Date: 25 Jan 98 03:27:23 From: "David E. Pearce Jr." <firstname.lastname@example.org> Organization: Lockheed Martin References: 1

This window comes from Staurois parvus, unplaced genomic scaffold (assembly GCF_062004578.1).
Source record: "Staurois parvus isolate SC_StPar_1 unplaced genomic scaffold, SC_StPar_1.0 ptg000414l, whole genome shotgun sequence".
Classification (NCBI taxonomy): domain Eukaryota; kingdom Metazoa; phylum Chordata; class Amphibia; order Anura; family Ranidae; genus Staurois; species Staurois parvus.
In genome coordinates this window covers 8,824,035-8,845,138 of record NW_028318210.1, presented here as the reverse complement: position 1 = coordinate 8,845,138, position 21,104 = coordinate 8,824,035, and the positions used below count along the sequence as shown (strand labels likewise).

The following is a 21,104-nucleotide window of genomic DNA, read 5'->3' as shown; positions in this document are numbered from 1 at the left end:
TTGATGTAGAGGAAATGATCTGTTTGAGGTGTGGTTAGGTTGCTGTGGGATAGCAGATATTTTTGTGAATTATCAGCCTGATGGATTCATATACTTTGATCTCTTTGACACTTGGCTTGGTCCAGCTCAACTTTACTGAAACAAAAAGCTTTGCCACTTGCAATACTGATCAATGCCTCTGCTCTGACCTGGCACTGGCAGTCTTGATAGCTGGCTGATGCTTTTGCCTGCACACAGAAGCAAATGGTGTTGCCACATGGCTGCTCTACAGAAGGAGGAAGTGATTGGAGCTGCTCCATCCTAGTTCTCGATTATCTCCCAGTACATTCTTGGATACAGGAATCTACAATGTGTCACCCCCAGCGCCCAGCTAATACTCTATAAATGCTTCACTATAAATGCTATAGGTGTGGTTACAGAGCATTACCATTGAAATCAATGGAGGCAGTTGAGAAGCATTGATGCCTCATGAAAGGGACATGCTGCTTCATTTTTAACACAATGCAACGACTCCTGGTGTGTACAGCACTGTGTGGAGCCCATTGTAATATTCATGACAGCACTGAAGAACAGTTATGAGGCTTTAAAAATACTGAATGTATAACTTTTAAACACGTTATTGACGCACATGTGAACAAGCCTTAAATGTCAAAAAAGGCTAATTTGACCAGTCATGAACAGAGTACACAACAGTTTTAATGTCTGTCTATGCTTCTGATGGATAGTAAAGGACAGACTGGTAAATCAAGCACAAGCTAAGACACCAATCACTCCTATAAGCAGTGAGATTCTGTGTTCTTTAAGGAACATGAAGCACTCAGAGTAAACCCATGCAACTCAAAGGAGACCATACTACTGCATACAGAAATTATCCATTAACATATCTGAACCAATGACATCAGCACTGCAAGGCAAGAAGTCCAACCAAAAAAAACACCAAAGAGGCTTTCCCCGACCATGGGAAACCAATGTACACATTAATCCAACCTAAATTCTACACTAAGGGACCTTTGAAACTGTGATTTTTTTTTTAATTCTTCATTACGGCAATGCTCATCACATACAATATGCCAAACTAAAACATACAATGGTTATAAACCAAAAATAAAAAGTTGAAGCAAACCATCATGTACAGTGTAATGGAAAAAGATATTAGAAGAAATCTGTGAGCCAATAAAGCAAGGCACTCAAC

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Ken S wrote: > I was wondering if any one can help explain the FAA rational for deicing > aircraft. I have seen aircraft deiced when the outside air temp was -10c > and very light snow falling. Now I understand the Clean aircraft concept > yet it seems to me that this snow (maybe enough to leave a trace after > several hours) poses no threat to the aircraft. Yet because our ops > specs call for a "clean airplane" we must de-ice. Airline pilots are not test pilots. If specific icing conditions are not enveloped in testing, then a flight into those icing conditions are test flying. It is difficult to quantify snow and icing conditions on an aircraft, so instead they prep the aircraft to known conditions (ie deice it). Also, the aircraft surface could be above freezing and the snow falling could be melting and draining to a lower and colder part of the aircraft and freezing. The snow could melt on the top surface of the wing due to warm fuel and flow down to the leading edge, which being thin metal without fuel behind it is colder, and refreezing. Ice on the leading edge of a wing is not a good place to have it as it can upset the flow over the entire rest of the wing upper surface.